Abbott (NYSE: ABT) today announced it has received U.S. Food and Drug Administration (FDA) approval for the RX Herculink Elite® Renal Stent System for the treatment of renal artery stenosis (narrowing of the main arteries supplying blood to the kidneys) in patients with uncontrolled hypertension (high blood pressure). Over time, narrowed kidney arteries can lead to kidney failure and increased risk of heart disease, stroke and peripheral artery disease. This approval is supported by the HERCULES (Herculink Elite Cobalt Chromium Renal Stent Trial to Demonstrate Efficacy and Safety) study, which demonstrated that RX Herculink Elite is safe and effective in patients with renal artery stenosis and uncontrolled hypertension.

"One striking result of the HERCULES study was the reduction in blood pressure we saw with RX Herculink Elite in patients with uncontrolled hypertension " those who are not adequately managed with multiple blood pressure medications," said Michael R. Jaff, D.O., medical director of the Vascular Center and VasCore, the Vascular Ultrasound Core Laboratory that participated in the HERCULES trial, both at the Massachusetts General Hospital in Boston. "This result supports renal stenting as an important treatment option, as elevations in blood pressure can increase heart disease and stroke risk in patients with renal artery stenosis."

RX Herculink Elite is the first stent using cobalt chromium technology to gain a renal indication in the United States. The cobalt chromium alloy allows for thin stent struts, providing increased flexibility while maintaining strength to support the vessel and visibility during a stent implantation procedure for accurate placement.

HERCULES is a prospective study designed to evaluate the safety and effectiveness of the RX Herculink Elite Renal Stent System in patients with atherosclerotic renal artery stenosis with uncontrolled hypertension. The study, which enrolled 202 patients at 37 study sites in the U.S., met its primary endpoint, with a significantly low restenosis (vessel re-narrowing) rate of 10.5 percent at nine months post-treatment (p 180 mmHg experienced an average decrease of 48 mmHg).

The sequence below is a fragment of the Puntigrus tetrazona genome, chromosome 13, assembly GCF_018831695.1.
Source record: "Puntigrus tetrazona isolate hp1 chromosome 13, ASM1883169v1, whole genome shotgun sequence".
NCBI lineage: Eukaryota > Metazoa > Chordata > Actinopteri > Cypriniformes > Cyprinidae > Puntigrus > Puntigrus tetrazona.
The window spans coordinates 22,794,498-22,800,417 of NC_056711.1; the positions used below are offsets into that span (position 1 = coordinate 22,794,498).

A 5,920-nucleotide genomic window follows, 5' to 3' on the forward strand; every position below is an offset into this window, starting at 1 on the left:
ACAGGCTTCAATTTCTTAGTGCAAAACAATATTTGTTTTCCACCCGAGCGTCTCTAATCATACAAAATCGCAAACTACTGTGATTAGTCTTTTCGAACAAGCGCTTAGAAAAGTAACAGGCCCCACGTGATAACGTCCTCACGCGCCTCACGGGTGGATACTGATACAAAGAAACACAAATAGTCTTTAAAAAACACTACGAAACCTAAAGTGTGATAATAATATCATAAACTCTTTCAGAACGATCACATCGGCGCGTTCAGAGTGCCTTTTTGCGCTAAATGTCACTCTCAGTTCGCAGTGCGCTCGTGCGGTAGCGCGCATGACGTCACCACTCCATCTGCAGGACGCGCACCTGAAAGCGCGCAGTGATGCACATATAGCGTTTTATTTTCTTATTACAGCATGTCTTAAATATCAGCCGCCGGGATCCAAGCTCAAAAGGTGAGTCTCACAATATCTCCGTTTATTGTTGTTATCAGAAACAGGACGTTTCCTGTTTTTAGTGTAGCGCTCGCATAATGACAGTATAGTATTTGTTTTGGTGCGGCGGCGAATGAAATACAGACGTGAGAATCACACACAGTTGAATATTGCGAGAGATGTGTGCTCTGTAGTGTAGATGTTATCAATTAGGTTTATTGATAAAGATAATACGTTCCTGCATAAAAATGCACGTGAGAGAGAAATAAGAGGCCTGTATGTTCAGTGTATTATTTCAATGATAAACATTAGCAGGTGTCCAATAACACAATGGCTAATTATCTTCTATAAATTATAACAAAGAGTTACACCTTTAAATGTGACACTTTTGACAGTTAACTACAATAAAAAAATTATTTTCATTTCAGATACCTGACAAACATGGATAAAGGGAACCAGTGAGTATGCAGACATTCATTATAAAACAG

"The strong results from HERCULES, particularly the notable low restenosis rate and beneficial impact on blood pressure, support renal artery stenting as an important treatment option that can have a major impact on patient care," said Charles A. Simonton, M.D., FACC, FSCAI, divisional vice president, Medical Affairs, and chief medical officer, Abbott Vascular. "FDA approval of RX Herculink Elite is an important milestone that reflects Abbott's commitment to developing and providing patients with the very best therapies to advance endovascular care."

In the last 12 months, Abbott has launched five new products in the United States and Europe to treat diseases of the periphery. RX Herculink Elite adds to Abbott's comprehensive portfolio of products to advance renal therapy, including balloon dilatation catheters and peripheral guide wires.

About Herculink Elite

The RX Herculink Elite Renal Stent System is a cobalt chromium, rapid-exchange renal stent system. It is available in diameters ranging from 4.0 to 7.0 mm (including half sizes) and lengths of 12, 15 and 18 mm. RX Herculink Elite has been commercially available in Europe since 2007 for peripheral indications.

About Renal Artery Stenosis and Hypertension

Renal artery stenosis is the narrowing of one or both arteries that carry blood to the kidneys. The majority of cases are caused by atherosclerosis, where plaque made of fats and cholesterol accumulates in the arterial walls and causes them to stiffen and narrow, leading to reduced blood flow to the kidneys. This can result in hypertension that is persistent, severe and difficult to control with medication. Over time, patients can develop kidney failure and are at increased risk for heart disease, stroke and peripheral artery disease.

Hypertension is a common disorder where blood pressure remains abnormally elevated for a sustained period of time. According to the U.S. National Institutes of Health, after diabetes, hypertension is the second most common cause of end-stage renal disease. Elevated blood pressure makes the heart work harder and, over time, can cause heart failure and damage blood vessels throughout the body, including vessels to the brain and the eye. When the vessels in the kidneys are damaged, kidney function decreases, which can eventually lead to kidney failure.

Source: Abbott

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